A sensitive new assay that detects Chlamydia trachomatis in less than 20 minutes may help many more patients in clinics and other point-of-care settings learn they have the bacterial infection and receive prompt treatment to prevent severe complications.
The assay uses recombinase polymerase amplification (RPA), a nucleic acid amplification technique that identifies C trachomatis directly from urine samples. Other nucleic acid amplification methods such as polymerase chain reaction are highly sensitive, but they’re time-consuming and require trained personnel and costly automated equipment to produce test results.
Having a rapid assay for use in sexually transmitted disease clinics and other point-of-care settings is important because the infection often is asymptomatic and therefore goes undiagnosed. Studies also show that among patients who are tested for C trachomatis, up to 50% never return for their test results or recommended treatment.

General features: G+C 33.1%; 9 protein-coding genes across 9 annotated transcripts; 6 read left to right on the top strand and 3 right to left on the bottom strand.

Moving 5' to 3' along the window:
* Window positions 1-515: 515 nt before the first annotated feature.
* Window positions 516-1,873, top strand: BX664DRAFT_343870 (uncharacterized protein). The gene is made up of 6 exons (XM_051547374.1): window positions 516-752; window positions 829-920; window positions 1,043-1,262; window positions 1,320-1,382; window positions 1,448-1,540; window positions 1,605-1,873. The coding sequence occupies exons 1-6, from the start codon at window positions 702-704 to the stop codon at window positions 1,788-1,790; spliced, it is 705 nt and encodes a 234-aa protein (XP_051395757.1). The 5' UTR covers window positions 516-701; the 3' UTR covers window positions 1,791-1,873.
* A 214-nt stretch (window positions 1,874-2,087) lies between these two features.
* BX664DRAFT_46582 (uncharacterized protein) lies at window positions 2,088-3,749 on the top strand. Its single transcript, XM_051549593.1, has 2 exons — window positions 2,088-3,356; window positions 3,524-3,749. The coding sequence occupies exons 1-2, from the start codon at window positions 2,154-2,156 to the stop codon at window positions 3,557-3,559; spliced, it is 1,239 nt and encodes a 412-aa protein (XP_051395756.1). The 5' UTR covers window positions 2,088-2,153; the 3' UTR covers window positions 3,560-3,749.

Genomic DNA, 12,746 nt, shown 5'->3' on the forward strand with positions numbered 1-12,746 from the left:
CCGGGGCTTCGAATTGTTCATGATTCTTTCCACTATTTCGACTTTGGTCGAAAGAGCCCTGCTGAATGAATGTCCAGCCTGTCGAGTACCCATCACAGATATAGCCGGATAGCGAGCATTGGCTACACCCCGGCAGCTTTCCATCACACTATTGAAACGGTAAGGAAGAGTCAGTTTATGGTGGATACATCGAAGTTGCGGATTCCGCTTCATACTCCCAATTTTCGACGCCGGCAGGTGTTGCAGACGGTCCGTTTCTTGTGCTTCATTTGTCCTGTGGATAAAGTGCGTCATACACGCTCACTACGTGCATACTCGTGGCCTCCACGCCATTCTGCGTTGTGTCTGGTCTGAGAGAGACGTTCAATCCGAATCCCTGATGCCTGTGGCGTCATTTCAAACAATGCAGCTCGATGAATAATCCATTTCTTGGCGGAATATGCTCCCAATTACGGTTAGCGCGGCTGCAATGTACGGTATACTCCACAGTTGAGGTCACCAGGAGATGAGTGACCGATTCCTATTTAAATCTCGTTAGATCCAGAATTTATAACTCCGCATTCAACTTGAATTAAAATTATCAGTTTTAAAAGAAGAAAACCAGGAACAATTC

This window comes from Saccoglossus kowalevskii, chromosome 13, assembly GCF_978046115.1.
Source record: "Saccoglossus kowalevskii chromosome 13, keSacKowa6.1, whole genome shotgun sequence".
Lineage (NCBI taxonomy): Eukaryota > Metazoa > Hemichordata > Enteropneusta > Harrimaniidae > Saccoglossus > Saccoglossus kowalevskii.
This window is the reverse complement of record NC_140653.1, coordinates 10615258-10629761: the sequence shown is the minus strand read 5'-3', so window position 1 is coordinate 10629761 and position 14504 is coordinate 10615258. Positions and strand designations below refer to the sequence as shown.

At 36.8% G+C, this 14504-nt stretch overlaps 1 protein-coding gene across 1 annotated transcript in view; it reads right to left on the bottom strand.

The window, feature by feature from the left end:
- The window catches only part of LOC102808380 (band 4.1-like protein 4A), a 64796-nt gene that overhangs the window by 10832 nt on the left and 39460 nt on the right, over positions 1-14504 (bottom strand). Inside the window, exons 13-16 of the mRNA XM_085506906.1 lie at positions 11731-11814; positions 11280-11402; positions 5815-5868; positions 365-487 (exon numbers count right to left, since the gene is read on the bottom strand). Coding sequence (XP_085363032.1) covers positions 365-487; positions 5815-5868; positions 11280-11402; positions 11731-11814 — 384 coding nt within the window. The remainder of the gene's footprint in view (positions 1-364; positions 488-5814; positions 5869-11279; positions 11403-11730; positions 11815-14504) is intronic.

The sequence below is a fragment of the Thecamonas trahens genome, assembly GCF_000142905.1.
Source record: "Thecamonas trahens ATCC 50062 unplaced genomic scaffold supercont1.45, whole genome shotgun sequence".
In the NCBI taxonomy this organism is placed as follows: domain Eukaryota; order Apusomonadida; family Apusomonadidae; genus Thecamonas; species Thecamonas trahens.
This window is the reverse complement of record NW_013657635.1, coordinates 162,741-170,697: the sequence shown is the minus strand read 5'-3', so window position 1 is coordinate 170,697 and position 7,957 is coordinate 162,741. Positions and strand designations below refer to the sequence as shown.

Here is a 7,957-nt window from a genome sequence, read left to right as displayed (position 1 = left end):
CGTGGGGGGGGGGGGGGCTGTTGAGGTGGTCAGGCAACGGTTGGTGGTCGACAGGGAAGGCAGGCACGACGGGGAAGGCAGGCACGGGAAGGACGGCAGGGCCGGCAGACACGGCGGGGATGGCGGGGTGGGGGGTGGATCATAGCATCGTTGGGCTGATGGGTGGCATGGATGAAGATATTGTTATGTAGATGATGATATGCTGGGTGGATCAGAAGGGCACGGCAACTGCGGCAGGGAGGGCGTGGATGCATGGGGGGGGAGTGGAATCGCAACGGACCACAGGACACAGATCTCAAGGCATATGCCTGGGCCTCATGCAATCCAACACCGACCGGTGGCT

The infection may cause nongonococcal urethritis in men and a number of reproductive tract infections in women, including cervicitis and pelvic inflammatory disease. Left untreated, C trachomatis infection increases the risk of ectopic pregnancy and is a leading cause of infertility worldwide. About 5% to 10% of the population has the infection.
In their study appearing online today in the Journal of Molecular Diagnostics, researchers in Estonia reported results using the RPA assay to test urine samples from 70 patients—51 women and 19 men, all aged 18 to 25 years. C trachomatis infection is particularly prevalent among young adults up to age 25 years.
Test results showed the assay had a specificity of 100% and a sensitivity of 83%, meaning that it correctly identified negative test results 100% of the time and accurately detected positive results 83% of the time.
The researchers noted that other existing point-of-care tests for C trachomatis are 96% to 99% specific but sensitivity is only 10% to 40%. Such performance “has limited their wider use, and there is a clear requirement for more sensitive and cost-effective diagnostic platforms,” they wrote. The RPA assay, they concluded, “takes only 15 to 20 minutes and does not require expensive machinery, which makes it potentially applicable in point-of-care settings.”